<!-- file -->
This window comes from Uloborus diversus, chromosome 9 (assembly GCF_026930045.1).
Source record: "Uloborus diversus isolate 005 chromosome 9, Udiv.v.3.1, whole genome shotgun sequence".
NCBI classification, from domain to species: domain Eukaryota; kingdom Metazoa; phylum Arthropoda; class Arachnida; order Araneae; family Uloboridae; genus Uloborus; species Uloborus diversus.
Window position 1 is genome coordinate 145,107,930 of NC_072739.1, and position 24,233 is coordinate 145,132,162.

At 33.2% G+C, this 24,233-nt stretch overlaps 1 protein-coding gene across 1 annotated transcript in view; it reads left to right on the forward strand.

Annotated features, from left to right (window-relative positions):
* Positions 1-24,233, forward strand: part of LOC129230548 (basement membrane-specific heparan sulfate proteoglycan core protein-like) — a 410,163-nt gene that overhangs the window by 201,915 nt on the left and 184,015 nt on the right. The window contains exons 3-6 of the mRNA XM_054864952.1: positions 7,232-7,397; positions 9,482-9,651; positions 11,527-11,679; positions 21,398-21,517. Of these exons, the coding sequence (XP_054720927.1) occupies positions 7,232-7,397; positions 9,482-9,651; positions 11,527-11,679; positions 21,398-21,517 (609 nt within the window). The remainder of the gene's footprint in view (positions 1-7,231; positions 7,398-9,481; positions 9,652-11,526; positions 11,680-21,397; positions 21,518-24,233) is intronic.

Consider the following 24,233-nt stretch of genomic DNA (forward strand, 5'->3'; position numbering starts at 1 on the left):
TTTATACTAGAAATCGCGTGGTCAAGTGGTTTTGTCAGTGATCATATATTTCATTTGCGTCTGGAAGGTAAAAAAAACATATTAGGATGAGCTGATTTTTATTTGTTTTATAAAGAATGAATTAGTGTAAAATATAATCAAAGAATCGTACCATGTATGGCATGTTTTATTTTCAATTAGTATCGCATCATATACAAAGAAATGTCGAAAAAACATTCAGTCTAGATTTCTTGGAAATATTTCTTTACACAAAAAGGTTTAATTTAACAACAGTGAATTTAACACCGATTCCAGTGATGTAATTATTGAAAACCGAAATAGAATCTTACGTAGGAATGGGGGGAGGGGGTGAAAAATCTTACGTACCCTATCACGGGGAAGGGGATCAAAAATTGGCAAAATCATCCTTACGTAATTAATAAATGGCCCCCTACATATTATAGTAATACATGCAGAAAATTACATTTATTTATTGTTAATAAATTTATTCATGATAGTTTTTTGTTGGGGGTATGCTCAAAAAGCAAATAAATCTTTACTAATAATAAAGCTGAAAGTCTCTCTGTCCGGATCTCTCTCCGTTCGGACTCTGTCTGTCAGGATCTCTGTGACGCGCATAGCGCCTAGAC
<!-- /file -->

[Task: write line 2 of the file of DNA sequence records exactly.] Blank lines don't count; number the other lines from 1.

Source record: "Uloborus diversus isolate 005 chromosome 9, Udiv.v.3.1, whole genome shotgun sequence".